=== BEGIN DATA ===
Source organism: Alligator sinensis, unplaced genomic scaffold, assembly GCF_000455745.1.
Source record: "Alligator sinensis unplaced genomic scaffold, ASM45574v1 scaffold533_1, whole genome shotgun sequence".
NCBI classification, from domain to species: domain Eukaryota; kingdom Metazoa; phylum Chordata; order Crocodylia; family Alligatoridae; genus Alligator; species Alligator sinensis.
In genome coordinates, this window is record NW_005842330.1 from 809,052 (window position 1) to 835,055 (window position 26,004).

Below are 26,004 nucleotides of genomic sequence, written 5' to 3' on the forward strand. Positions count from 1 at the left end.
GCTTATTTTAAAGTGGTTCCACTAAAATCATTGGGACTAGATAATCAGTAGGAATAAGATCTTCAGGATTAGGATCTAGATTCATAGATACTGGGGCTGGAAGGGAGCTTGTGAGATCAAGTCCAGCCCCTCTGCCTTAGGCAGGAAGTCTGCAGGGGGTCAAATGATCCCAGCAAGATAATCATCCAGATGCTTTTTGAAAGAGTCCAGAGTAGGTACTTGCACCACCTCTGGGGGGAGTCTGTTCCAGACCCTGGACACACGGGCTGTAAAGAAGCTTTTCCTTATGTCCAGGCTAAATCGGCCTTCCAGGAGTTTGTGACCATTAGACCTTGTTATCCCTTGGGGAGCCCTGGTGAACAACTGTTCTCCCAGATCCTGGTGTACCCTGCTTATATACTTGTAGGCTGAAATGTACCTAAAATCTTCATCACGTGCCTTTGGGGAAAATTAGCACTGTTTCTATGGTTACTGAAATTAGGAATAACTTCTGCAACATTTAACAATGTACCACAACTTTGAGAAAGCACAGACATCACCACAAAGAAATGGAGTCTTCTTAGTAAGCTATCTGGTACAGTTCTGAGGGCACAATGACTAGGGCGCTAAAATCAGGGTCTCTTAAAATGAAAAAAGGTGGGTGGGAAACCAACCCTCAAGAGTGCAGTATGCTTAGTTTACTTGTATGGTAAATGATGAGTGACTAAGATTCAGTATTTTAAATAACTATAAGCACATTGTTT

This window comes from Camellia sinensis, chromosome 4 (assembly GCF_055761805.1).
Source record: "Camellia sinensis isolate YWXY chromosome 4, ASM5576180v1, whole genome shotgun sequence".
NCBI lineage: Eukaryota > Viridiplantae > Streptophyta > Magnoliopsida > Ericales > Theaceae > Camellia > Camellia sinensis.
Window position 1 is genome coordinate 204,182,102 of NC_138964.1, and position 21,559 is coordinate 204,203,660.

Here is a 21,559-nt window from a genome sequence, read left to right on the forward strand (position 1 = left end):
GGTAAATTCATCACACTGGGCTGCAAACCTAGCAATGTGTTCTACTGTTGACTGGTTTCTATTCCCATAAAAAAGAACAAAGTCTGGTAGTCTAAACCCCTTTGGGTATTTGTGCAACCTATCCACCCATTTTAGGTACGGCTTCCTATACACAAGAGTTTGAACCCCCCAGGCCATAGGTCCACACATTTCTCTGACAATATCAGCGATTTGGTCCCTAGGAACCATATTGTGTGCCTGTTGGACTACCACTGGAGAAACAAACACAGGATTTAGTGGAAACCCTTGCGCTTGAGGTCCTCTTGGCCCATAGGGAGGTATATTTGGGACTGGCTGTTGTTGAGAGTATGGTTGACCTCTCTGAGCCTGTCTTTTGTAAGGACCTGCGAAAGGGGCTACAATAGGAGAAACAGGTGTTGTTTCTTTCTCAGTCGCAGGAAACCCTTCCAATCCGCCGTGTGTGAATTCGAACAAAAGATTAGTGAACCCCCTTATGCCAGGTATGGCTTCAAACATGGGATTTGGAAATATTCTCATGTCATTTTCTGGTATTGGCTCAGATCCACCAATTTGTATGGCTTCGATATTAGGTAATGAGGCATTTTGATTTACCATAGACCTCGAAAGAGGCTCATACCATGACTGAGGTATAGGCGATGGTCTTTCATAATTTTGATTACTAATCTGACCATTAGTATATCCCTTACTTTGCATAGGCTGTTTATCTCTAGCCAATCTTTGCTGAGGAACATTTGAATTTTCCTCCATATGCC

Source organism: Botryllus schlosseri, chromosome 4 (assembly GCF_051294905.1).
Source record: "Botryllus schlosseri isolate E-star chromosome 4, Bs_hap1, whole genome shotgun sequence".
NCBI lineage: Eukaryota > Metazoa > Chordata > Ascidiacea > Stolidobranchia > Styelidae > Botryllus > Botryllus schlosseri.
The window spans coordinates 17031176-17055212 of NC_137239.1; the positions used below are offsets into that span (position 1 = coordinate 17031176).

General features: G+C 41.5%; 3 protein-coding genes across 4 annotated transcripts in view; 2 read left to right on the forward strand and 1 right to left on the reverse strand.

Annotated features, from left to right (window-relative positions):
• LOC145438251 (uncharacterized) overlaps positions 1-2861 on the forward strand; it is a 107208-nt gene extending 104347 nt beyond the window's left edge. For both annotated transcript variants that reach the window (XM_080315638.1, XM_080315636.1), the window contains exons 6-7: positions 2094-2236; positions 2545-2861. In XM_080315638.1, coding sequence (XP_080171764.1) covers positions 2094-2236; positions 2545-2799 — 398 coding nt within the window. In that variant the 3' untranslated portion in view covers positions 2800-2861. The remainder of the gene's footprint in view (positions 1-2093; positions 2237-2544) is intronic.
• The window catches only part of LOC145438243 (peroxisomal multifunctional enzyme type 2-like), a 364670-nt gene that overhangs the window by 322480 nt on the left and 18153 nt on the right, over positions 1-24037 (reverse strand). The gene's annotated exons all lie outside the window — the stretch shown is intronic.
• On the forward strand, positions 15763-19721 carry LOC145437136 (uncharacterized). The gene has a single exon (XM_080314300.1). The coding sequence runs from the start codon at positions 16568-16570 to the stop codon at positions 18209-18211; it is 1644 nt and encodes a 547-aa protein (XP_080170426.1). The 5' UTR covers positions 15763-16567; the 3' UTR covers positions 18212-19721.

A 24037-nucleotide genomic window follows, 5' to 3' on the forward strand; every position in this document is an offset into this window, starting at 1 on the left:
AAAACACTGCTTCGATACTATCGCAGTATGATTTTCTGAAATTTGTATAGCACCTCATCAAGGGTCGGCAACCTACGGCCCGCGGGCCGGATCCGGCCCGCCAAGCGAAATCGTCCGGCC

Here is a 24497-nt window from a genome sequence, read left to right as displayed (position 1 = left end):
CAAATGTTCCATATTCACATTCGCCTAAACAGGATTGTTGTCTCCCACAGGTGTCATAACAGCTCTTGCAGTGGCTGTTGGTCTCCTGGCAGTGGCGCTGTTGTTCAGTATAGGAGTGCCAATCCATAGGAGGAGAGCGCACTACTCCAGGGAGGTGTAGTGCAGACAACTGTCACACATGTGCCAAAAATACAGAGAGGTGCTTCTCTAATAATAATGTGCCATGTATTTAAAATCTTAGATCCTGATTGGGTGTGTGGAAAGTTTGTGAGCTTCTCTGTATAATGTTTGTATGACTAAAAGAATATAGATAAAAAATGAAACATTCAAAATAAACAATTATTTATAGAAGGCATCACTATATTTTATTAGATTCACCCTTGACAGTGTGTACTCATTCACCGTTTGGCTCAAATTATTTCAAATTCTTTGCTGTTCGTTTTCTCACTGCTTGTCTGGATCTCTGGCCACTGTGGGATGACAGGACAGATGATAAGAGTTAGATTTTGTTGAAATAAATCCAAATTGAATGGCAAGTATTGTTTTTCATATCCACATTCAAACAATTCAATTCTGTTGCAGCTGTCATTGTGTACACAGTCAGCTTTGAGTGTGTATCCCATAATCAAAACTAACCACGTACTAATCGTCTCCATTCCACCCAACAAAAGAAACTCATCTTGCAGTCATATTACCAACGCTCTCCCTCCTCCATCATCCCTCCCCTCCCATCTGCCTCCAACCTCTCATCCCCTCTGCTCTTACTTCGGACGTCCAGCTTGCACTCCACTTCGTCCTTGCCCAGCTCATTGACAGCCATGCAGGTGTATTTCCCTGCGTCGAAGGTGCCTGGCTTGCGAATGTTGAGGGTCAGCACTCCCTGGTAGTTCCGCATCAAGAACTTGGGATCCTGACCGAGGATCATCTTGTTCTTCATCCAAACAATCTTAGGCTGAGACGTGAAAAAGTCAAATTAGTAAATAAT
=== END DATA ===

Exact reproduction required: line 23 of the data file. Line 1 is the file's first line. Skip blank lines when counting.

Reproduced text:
AAAACACTGCTTCGATACTATCGCAGTATGATTTTCTGAAATTTGTATAGCACCTCATCAAGGGTCGGCAACCTACGGCCCGCGGGCCGGATCCGGCCCGCCAAGCGAAATCGTCCGGCC